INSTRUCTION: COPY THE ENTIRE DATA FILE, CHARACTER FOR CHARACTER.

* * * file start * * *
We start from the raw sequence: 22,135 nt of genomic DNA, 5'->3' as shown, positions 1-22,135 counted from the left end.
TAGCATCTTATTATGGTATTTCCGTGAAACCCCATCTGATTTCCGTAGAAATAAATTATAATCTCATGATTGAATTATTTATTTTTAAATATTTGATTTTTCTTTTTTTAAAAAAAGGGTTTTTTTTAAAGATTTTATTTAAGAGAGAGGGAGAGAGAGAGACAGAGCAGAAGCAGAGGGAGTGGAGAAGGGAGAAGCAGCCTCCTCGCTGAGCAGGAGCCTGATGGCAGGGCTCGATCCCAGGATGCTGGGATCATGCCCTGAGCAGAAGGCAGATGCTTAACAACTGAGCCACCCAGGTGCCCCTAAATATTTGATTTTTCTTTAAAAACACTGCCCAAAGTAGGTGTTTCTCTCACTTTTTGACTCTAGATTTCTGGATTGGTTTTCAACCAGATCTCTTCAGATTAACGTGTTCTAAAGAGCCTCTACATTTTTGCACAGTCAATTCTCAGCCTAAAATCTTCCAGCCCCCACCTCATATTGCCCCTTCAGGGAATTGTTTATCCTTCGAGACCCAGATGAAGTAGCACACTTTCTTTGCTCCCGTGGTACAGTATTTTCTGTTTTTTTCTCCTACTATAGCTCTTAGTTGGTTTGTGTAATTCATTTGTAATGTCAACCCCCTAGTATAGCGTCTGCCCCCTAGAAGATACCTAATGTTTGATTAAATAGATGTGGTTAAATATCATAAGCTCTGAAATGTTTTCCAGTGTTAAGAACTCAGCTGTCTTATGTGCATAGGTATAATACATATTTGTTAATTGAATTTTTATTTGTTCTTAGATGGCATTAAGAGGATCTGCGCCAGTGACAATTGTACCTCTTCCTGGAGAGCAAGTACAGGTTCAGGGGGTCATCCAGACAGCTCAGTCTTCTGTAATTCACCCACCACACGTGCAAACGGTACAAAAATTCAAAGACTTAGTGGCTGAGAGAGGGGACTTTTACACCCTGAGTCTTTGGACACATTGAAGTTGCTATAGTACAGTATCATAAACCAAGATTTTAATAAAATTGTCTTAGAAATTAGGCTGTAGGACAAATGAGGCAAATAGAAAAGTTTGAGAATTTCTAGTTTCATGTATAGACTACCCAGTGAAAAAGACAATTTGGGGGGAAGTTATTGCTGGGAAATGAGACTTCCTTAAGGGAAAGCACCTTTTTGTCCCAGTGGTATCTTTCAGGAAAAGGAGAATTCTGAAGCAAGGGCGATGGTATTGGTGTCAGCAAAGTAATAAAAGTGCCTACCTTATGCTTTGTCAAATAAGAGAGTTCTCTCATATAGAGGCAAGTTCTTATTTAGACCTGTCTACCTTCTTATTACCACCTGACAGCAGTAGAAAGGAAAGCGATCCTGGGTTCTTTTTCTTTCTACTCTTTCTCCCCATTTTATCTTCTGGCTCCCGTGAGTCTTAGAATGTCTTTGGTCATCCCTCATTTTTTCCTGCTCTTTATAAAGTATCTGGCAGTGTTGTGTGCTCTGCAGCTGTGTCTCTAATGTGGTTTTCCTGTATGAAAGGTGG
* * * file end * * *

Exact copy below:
We start from the raw sequence: 22,135 nt of genomic DNA, 5'->3' as shown, positions 1-22,135 counted from the left end.
TAGCATCTTATTATGGTATTTCCGTGAAACCCCATCTGATTTCCGTAGAAATAAATTATAATCTCATGATTGAATTATTTATTTTTAAATATTTGATTTTTCTTTTTTTAAAAAAAGGGTTTTTTTTAAAGATTTTATTTAAGAGAGAGGGAGAGAGAGAGACAGAGCAGAAGCAGAGGGAGTGGAGAAGGGAGAAGCAGCCTCCTCGCTGAGCAGGAGCCTGATGGCAGGGCTCGATCCCAGGATGCTGGGATCATGCCCTGAGCAGAAGGCAGATGCTTAACAACTGAGCCACCCAGGTGCCCCTAAATATTTGATTTTTCTTTAAAAACACTGCCCAAAGTAGGTGTTTCTCTCACTTTTTGACTCTAGATTTCTGGATTGGTTTTCAACCAGATCTCTTCAGATTAACGTGTTCTAAAGAGCCTCTACATTTTTGCACAGTCAATTCTCAGCCTAAAATCTTCCAGCCCCCACCTCATATTGCCCCTTCAGGGAATTGTTTATCCTTCGAGACCCAGATGAAGTAGCACACTTTCTTTGCTCCCGTGGTACAGTATTTTCTGTTTTTTTCTCCTACTATAGCTCTTAGTTGGTTTGTGTAATTCATTTGTAATGTCAACCCCCTAGTATAGCGTCTGCCCCCTAGAAGATACCTAATGTTTGATTAAATAGATGTGGTTAAATATCATAAGCTCTGAAATGTTTTCCAGTGTTAAGAACTCAGCTGTCTTATGTGCATAGGTATAATACATATTTGTTAATTGAATTTTTATTTGTTCTTAGATGGCATTAAGAGGATCTGCGCCAGTGACAATTGTACCTCTTCCTGGAGAGCAAGTACAGGTTCAGGGGGTCATCCAGACAGCTCAGTCTTCTGTAATTCACCCACCACACGTGCAAACGGTACAAAAATTCAAAGACTTAGTGGCTGAGAGAGGGGACTTTTACACCCTGAGTCTTTGGACACATTGAAGTTGCTATAGTACAGTATCATAAACCAAGATTTTAATAAAATTGTCTTAGAAATTAGGCTGTAGGACAAATGAGGCAAATAGAAAAGTTTGAGAATTTCTAGTTTCATGTATAGACTACCCAGTGAAAAAGACAATTTGGGGGGAAGTTATTGCTGGGAAATGAGACTTCCTTAAGGGAAAGCACCTTTTTGTCCCAGTGGTATCTTTCAGGAAAAGGAGAATTCTGAAGCAAGGGCGATGGTATTGGTGTCAGCAAAGTAATAAAAGTGCCTACCTTATGCTTTGTCAAATAAGAGAGTTCTCTCATATAGAGGCAAGTTCTTATTTAGACCTGTCTACCTTCTTATTACCACCTGACAGCAGTAGAAAGGAAAGCGATCCTGGGTTCTTTTTCTTTCTACTCTTTCTCCCCATTTTATCTTCTGGCTCCCGTGAGTCTTAGAATGTCTTTGGTCATCCCTCATTTTTTCCTGCTCTTTATAAAGTATCTGGCAGTGTTGTGTGCTCTGCAGCTGTGTCTCTAATGTGGTTTTCCTGTATGAAAGGTGG